Stress, burnout late work – and women suffer most

Four in every five workers have felt close to burning out at some point this year, according to new research into the state of mental health in the UK workforce.

Women suffered slightly more with 81 per cent feeling the effects as opposed to 77 per cent of men.

Another factor was the increase in the frequency of evening work over the past year, something that affected everyone from entry-level graduates to company directors, indicating that burnout risk follows a U-shaped curve in organisations.

And 43 per cent also agreed they hadn’t felt able to tell their manager when poor mental health was affecting their day-to-day, according to the data compiled by Censuswide and mental health startup, Spill.

although the pandemic has been a catalyst for workplace mental health issues, employees have for a long time needed more effective psychological support to stay engaged and happy

A third said their bosses hadn’t done enough to help and a similar number said they had considered therapy for the first time this year. Of that group, a third have already started seeing a therapist.

Spill founder Calvin Benton, Founder, said: “We shouldn’t underestimate the psychological impacts of the huge changes to our working lives this year. The shift to remote working alone presents a number of challenges, not to mention the uncertainty and job insecurity caused by a deepening recession.

“But although the pandemic has been a catalyst for workplace mental health issues, employees have for a long time needed more effective psychological support to stay engaged and happy at work.

Another survey has revealed more about the effect the pandemic is having on the mental health of small business staff, with a suggestion that two in three have been affected – and confirming that women are suffering marginally more than men.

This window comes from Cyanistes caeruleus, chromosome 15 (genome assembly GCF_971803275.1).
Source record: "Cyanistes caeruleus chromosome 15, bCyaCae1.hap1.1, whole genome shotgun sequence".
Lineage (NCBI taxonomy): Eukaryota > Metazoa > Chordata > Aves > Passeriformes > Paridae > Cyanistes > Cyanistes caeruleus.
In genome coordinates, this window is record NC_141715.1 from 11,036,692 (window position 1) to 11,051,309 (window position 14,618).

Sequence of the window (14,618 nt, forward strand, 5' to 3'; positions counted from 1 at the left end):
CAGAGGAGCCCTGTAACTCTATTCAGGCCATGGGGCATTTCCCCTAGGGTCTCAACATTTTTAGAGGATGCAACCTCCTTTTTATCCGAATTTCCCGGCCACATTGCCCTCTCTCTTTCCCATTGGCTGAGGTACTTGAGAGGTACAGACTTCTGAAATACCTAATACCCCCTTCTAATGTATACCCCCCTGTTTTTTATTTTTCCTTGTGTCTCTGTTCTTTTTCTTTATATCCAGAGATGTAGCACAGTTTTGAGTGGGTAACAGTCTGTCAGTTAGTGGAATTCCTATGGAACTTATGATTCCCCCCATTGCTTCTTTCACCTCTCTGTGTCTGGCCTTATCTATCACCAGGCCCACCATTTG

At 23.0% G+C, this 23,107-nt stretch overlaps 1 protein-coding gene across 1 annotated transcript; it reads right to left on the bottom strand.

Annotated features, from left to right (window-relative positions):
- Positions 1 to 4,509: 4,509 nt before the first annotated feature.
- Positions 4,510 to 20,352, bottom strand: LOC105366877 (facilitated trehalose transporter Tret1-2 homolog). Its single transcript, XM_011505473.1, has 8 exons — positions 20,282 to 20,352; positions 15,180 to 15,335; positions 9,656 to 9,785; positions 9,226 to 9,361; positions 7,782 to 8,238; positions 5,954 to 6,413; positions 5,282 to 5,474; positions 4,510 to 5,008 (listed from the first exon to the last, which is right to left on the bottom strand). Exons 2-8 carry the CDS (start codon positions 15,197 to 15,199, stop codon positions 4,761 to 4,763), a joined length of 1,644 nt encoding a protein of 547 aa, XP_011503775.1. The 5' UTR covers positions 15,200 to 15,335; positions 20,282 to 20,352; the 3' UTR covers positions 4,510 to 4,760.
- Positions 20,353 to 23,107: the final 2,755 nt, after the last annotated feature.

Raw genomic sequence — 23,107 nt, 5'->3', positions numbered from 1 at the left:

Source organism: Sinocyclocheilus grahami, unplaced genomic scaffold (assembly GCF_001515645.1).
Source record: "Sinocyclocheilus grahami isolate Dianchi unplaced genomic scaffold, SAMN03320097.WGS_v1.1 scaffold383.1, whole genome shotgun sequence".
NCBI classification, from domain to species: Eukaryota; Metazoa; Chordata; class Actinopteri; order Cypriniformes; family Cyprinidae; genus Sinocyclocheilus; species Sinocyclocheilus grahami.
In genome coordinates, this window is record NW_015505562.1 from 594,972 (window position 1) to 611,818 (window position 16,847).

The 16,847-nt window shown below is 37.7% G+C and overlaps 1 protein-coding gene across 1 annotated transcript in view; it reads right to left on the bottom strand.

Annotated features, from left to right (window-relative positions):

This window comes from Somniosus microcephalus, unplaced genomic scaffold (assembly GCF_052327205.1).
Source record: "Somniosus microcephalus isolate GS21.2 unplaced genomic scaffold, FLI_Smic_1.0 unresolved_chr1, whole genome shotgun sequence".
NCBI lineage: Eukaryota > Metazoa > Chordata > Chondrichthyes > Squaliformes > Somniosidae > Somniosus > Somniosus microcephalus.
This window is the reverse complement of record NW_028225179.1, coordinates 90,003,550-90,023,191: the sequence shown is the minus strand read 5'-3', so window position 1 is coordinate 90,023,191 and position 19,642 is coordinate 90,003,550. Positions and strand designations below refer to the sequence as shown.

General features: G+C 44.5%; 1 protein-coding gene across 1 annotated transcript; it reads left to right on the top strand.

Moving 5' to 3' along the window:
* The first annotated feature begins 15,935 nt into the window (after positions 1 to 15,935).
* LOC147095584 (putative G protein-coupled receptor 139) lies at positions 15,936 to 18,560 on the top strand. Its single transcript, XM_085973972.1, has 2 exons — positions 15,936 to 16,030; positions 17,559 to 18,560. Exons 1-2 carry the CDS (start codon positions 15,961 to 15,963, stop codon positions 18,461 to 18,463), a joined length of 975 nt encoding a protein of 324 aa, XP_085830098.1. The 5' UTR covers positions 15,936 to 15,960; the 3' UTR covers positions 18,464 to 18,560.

The survey by the Personal Guarantee Insurance provider Purbeck found 66 per cent of women have suffered from issues such as poor sleep, feelings of isolation, stress and anxiety, plus general feelings of depression and anger.

In contrast, 62 per cent of men said their mental health had suffered and 20 per cent of them  said they were suffering from poor sleep.

Most affected were 35-44 year olds, according to the feedback. Those in the 55-64 age bracket least likely to have been affected.

Income appears to have little bearing.  While those earning £10-£20,000 a year were more likely to have sleeping problems than those earning over £40,000, across the board, almost 40 per cent felt more stressed and anxious as a direct consequence of the pandemic.

Purbeck MD Todd Davison said: “2021 has not started in the way we hoped and fears are growing over the number of small businesses that will go to the wall this year.  Purbeck protects small business owners and directors from the risks of signing personal guarantees for business loans, so we have been on the front-line supporting firms facing significant financial distress.”

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